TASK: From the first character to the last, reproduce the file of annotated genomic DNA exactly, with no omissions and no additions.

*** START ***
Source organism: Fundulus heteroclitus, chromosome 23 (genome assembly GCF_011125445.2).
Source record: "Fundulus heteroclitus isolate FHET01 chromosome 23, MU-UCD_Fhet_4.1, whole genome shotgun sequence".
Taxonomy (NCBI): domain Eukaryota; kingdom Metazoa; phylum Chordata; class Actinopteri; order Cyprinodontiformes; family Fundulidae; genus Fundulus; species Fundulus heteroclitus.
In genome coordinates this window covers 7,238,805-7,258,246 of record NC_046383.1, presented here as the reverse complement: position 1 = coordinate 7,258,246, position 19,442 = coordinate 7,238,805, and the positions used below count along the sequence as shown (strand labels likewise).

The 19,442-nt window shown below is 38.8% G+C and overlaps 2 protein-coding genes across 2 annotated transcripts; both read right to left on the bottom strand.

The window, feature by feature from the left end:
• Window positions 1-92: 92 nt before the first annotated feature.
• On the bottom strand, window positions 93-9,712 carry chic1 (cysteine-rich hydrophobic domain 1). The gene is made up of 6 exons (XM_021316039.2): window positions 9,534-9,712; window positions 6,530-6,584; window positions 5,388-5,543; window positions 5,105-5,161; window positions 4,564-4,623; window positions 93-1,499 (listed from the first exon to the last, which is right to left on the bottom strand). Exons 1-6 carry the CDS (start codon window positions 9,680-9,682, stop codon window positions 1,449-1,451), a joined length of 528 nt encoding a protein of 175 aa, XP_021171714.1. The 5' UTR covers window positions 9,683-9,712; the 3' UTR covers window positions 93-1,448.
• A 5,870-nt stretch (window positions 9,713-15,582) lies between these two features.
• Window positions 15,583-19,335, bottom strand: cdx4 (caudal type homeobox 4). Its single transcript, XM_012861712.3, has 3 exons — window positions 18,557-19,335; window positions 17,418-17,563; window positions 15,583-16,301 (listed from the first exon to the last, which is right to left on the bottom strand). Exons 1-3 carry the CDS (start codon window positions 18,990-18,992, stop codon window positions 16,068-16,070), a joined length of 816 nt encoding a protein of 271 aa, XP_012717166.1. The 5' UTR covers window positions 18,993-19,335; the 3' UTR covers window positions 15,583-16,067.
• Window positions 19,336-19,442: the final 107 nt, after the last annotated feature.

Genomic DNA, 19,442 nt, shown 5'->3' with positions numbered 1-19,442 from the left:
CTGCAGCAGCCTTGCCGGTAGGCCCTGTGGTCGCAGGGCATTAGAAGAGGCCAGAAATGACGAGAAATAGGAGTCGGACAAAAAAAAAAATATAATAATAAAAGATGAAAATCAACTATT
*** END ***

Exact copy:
Source organism: Fundulus heteroclitus, chromosome 23 (genome assembly GCF_011125445.2).
Source record: "Fundulus heteroclitus isolate FHET01 chromosome 23, MU-UCD_Fhet_4.1, whole genome shotgun sequence".
Taxonomy (NCBI): domain Eukaryota; kingdom Metazoa; phylum Chordata; class Actinopteri; order Cyprinodontiformes; family Fundulidae; genus Fundulus; species Fundulus heteroclitus.
In genome coordinates this window covers 7,238,805-7,258,246 of record NC_046383.1, presented here as the reverse complement: position 1 = coordinate 7,258,246, position 19,442 = coordinate 7,238,805, and the positions used below count along the sequence as shown (strand labels likewise).

The 19,442-nt window shown below is 38.8% G+C and overlaps 2 protein-coding genes across 2 annotated transcripts; both read right to left on the bottom strand.

The window, feature by feature from the left end:
• Window positions 1-92: 92 nt before the first annotated feature.
• On the bottom strand, window positions 93-9,712 carry chic1 (cysteine-rich hydrophobic domain 1). The gene is made up of 6 exons (XM_021316039.2): window positions 9,534-9,712; window positions 6,530-6,584; window positions 5,388-5,543; window positions 5,105-5,161; window positions 4,564-4,623; window positions 93-1,499 (listed from the first exon to the last, which is right to left on the bottom strand). Exons 1-6 carry the CDS (start codon window positions 9,680-9,682, stop codon window positions 1,449-1,451), a joined length of 528 nt encoding a protein of 175 aa, XP_021171714.1. The 5' UTR covers window positions 9,683-9,712; the 3' UTR covers window positions 93-1,448.
• A 5,870-nt stretch (window positions 9,713-15,582) lies between these two features.
• Window positions 15,583-19,335, bottom strand: cdx4 (caudal type homeobox 4). Its single transcript, XM_012861712.3, has 3 exons — window positions 18,557-19,335; window positions 17,418-17,563; window positions 15,583-16,301 (listed from the first exon to the last, which is right to left on the bottom strand). Exons 1-3 carry the CDS (start codon window positions 18,990-18,992, stop codon window positions 16,068-16,070), a joined length of 816 nt encoding a protein of 271 aa, XP_012717166.1. The 5' UTR covers window positions 18,993-19,335; the 3' UTR covers window positions 15,583-16,067.
• Window positions 19,336-19,442: the final 107 nt, after the last annotated feature.

Genomic DNA, 19,442 nt, shown 5'->3' with positions numbered 1-19,442 from the left:
CTGCAGCAGCCTTGCCGGTAGGCCCTGTGGTCGCAGGGCATTAGAAGAGGCCAGAAATGACGAGAAATAGGAGTCGGACAAAAAAAAAAATATAATAATAAAAGATGAAAATCAACTATT